As something of a follow-up to the special report we did last fall on the market for eDiscovery tools and technologies, we’ve begun work on a similar report meant to look more deeply at that first process phase in the EDRM — Information Management.
Information management sounds like a nice manageable topic, doesn’t it?
We’re looking specifically at the market for technologies meant to help organizations manage unstructured info (often ad-hoc, like email and unmanaged docs) more effectively so that eDiscovery won’t be such a firedrill if and when it occurs.
eDiscovery isn’t the only reason to get a better handle on this ad-hoc, unstructured info — there are compliance-related reasons in some cases and the costs and risks associated with storing lots of stuff for long periods of time when it should have been culled or deleted. Conversely, not retaining information or at least having a documented retention and disposition plan is also risky.
Here are some of the things we’re learning so far with our research:
- There’s no question that governance is a hot issue with many organizations. Getting a better handle on email is the biggest pain point. Check out this recent AIIM survey for some interesting data on this.
- Better preparedness for eDiscovery is the biggest driver, followed by the complexity of compliance, the need to reduce costs, and security concerns (security-related governance is really a separate market and not one we’re looking at here).
- One of the fundamental questions seems to come down to whether organizations want to take an archive-based approach to governance or one that is tied to an ECM platform.
- Since email is the big problem, email archives are a big part of the solution for many companies.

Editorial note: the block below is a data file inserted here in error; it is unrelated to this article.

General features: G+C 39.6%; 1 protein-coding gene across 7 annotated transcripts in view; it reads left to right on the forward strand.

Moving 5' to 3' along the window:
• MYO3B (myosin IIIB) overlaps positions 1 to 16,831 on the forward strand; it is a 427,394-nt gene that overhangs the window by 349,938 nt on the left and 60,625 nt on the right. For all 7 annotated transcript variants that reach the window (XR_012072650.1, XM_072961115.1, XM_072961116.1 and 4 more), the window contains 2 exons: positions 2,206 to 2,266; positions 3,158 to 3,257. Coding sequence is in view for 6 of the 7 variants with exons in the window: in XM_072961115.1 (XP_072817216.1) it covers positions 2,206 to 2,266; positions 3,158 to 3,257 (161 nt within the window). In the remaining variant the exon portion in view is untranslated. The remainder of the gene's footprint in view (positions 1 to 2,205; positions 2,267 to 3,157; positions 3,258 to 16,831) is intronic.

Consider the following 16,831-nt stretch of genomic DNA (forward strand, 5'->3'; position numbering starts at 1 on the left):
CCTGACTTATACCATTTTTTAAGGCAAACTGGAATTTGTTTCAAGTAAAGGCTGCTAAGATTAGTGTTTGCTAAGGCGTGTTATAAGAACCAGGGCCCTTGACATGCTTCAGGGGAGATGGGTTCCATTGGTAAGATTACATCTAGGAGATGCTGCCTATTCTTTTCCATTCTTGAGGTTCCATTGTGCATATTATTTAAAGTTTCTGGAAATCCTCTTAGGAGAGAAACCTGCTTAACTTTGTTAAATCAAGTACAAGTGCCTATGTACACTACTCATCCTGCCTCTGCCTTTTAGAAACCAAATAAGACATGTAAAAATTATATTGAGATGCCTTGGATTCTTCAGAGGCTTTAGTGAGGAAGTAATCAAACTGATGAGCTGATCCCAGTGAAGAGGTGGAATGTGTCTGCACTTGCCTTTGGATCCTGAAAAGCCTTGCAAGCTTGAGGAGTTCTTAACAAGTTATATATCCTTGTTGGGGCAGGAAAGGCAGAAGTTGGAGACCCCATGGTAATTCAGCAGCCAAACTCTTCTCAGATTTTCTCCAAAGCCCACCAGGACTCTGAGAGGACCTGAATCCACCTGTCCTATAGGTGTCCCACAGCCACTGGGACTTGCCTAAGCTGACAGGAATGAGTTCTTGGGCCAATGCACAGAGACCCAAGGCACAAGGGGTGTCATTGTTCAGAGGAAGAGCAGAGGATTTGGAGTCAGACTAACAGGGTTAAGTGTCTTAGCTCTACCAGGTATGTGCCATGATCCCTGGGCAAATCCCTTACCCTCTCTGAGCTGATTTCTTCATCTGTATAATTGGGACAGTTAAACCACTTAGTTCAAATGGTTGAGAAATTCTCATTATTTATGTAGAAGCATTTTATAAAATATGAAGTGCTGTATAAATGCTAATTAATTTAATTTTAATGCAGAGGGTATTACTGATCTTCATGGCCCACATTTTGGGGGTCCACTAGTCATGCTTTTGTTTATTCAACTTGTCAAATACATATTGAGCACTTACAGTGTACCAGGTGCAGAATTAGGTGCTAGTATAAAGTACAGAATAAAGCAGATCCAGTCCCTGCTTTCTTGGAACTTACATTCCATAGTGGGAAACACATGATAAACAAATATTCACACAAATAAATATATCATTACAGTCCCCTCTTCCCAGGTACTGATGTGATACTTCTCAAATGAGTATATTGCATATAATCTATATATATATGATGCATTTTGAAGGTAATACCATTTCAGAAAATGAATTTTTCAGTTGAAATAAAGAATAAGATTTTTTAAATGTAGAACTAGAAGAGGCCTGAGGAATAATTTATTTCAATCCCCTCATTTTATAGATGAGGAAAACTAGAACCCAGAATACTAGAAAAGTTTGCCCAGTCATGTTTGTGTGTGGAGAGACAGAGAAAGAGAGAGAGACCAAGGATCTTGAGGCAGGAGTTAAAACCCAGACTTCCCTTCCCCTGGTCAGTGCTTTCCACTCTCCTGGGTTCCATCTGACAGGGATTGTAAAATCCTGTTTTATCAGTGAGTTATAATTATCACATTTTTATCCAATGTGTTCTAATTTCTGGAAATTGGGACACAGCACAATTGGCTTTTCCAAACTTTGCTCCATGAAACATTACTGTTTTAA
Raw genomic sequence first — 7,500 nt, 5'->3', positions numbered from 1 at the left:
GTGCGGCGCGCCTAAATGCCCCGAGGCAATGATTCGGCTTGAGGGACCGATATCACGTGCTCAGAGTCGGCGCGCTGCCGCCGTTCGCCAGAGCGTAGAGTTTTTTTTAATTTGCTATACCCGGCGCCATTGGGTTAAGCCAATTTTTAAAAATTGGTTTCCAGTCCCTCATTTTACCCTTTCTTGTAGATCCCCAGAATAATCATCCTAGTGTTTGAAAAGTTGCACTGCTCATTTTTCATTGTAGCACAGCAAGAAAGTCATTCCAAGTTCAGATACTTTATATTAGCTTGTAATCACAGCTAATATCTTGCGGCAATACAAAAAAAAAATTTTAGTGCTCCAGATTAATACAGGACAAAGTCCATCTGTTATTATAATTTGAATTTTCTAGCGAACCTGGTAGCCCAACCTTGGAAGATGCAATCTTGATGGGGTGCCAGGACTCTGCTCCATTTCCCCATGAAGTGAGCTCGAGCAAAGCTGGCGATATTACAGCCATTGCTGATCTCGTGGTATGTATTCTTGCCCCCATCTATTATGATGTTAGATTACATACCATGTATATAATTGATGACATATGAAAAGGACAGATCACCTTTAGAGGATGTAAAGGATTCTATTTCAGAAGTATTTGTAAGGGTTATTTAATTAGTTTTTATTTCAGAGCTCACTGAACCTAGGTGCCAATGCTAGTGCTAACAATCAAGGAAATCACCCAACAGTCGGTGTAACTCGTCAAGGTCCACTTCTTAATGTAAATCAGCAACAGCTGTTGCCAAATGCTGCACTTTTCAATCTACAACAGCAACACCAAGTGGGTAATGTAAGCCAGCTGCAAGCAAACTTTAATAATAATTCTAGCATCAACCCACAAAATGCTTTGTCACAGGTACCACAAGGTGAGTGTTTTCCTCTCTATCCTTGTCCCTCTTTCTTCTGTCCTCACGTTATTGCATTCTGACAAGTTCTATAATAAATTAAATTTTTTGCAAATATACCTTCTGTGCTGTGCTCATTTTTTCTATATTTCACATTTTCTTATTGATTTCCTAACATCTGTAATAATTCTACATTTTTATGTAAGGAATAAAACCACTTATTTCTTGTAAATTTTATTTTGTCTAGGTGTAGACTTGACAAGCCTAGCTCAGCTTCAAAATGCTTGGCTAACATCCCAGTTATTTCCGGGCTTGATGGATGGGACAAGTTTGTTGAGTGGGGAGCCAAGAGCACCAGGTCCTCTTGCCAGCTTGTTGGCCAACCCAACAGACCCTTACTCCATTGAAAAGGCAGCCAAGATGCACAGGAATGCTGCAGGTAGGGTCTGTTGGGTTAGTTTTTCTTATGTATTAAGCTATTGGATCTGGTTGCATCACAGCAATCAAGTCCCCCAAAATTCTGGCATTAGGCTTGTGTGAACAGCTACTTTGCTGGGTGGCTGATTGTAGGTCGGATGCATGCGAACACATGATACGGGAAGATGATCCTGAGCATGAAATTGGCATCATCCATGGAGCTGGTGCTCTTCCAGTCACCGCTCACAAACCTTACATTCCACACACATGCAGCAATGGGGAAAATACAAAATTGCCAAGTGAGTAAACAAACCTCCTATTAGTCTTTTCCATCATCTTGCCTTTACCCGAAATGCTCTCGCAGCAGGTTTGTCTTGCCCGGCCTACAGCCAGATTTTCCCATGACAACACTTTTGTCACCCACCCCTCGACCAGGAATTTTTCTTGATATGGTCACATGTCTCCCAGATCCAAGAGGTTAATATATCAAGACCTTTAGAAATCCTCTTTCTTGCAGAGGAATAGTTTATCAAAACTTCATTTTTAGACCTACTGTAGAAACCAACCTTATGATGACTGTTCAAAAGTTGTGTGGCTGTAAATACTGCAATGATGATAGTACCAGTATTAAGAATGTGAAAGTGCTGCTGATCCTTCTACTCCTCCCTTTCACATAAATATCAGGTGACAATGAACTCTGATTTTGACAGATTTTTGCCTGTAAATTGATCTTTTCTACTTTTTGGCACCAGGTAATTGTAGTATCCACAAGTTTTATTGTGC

- Email archives are expanding to handle more diverse content types with more sophisticated retention, classification, legal holds and eDisco tools.
- The disconnect with this approach seems to be when emails or other content actually are records and need to be managed as such. How data moves from one system (e.g., archive to records management system) or is managed in-place in an archive by an RM system seems to be mostly an unexplored issue for most organizatins at this point.
- Because of this, ECM vendors paint archive-only vendors as “point tools.” ECM vendors see governance as an ECM problem and come at with platforms that generally include both archiving and records management. But the archives from ECM vendors are generally newer or not traditionally as competitive in pure archiving scenarios.
All of the above makes for quite an interesting, if difficult to label, market. We’re not really writing a report on the ECM market, since the archives are so critical to handling email especially, the major problem area, and most of the leading email archiving vendors are not full ECM vendors. But there is definitely an ECM and records management component to this so we’re not just profiling the email archiving market. In fact, we’re trying to only profile those vendors that can manage multiple content types and, ideally, do so across repositories.
Which I think leaves us talking about the information governance market. This concerns me a little bit, as I worry that “information governance” is a vague tag and not really an identifiable sector. But I see no other easy way to describe the intersection of vendors and technologies we see coming at this problem from different areas of strength.
I’d love any comments on what others think about this – is information governance a market?